IcanRead – A tool for dyslexic people

As a father of a dyslexic son, I have looked into many tools and supportive measures to help him with his reading skills. During the years I have helped him by reading to him when he struggled with difficult texts, and I’ve always wanted to make sure that he reaches the same level of literacy as those who aren’t dyslexic.

Some years ago I came up with an idea for a tool that could assist when I wasn’t there to help. I wanted to develop a program that made sure he wasn’t dependent on me being able to read out loud to him. The tools that his school provided were just not good enough, and he didn’t use them. And that’s how the idea for IcanRead was born.

I started developing the app about 2 years ago, spending as much time as I could in order to make this idea come to life. I had two goals in mind. I wanted the voice to sound as natural as a real person and I wanted it to be fast and simple to read any text regardless of if it was in a physical book or on your computer screen. 

Now 2 years later, IcanRead is finally available to the public. And even though a tool like this is never done (with steady improvements to the design and functionality of the program can be expected), I’m very proud to have given my son and others this tool.

How does IcanRead work?

The functionality of the app is very simple. If you have your phone in a tripod, you use your finger and point at the text you want to listen to. The app recognizes a pointing finger and converts the text above your finger to speech.  If you prefer to hold the phone in your hand you aim at the text, tap the screen and listen. When on your computer just use the mouse to listen to any text on your screen.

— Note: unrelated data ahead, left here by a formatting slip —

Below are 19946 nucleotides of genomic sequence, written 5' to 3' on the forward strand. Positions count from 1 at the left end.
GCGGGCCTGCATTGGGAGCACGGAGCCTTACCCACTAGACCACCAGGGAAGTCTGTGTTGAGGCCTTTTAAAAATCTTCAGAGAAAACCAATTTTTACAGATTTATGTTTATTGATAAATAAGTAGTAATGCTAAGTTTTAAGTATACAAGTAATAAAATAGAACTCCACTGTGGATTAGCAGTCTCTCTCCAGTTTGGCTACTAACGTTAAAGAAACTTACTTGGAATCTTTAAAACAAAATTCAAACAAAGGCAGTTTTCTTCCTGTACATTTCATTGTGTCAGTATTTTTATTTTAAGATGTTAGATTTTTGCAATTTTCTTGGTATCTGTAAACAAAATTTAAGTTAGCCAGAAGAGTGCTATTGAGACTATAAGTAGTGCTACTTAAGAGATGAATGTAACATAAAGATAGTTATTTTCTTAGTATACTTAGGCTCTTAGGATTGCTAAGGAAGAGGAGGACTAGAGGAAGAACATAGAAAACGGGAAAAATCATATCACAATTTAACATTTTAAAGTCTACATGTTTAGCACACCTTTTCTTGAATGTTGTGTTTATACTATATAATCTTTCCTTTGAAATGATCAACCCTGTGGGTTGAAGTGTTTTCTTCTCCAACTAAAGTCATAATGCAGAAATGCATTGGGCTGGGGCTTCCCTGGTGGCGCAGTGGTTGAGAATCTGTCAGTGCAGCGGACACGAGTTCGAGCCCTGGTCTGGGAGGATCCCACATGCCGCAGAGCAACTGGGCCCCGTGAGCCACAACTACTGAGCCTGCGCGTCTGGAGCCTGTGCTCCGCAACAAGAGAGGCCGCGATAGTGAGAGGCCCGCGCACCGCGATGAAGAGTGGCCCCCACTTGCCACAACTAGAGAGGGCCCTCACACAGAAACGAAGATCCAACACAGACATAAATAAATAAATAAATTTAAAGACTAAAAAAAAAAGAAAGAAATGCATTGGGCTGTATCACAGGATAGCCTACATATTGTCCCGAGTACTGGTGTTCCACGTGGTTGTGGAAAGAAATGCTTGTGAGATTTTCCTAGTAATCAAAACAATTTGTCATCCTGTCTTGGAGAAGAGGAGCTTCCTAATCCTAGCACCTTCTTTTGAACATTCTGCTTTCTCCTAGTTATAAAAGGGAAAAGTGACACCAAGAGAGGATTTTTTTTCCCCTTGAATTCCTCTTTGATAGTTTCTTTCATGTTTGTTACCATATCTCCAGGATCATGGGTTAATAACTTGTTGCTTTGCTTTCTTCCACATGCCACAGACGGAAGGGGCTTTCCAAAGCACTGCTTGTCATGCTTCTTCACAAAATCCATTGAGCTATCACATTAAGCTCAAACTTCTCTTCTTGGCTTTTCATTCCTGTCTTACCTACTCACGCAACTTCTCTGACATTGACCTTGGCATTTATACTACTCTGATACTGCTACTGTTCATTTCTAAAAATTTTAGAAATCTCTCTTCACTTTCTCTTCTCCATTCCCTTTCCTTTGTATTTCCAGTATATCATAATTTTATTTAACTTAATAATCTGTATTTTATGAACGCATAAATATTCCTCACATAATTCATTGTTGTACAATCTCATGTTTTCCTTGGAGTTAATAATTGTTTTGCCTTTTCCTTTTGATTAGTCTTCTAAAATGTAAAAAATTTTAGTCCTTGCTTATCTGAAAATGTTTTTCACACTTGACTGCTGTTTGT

Handheld mode

Science shows that using text-to-speech can improve comprehension for people with dyslexia. And since reading uses a lot of mental energy for some, by listening instead, that energy can be used to comprehend the text and further develop your reading skills. However, text-to-speech tools should not be used as a substitute for learning to read but rather as a complement. 

IcanRead is currently available in over 40 languages, and it’s designed to automatically recognize the language of the text being read. It uses the absolute best voices available. My hope is that this tool can help as many dyslexic people out there as possible on their reading journey, and I am glad that I am able to share it with you.

If you’d like to know more about IcanRead, or try it out for yourself, visit www.icanread.io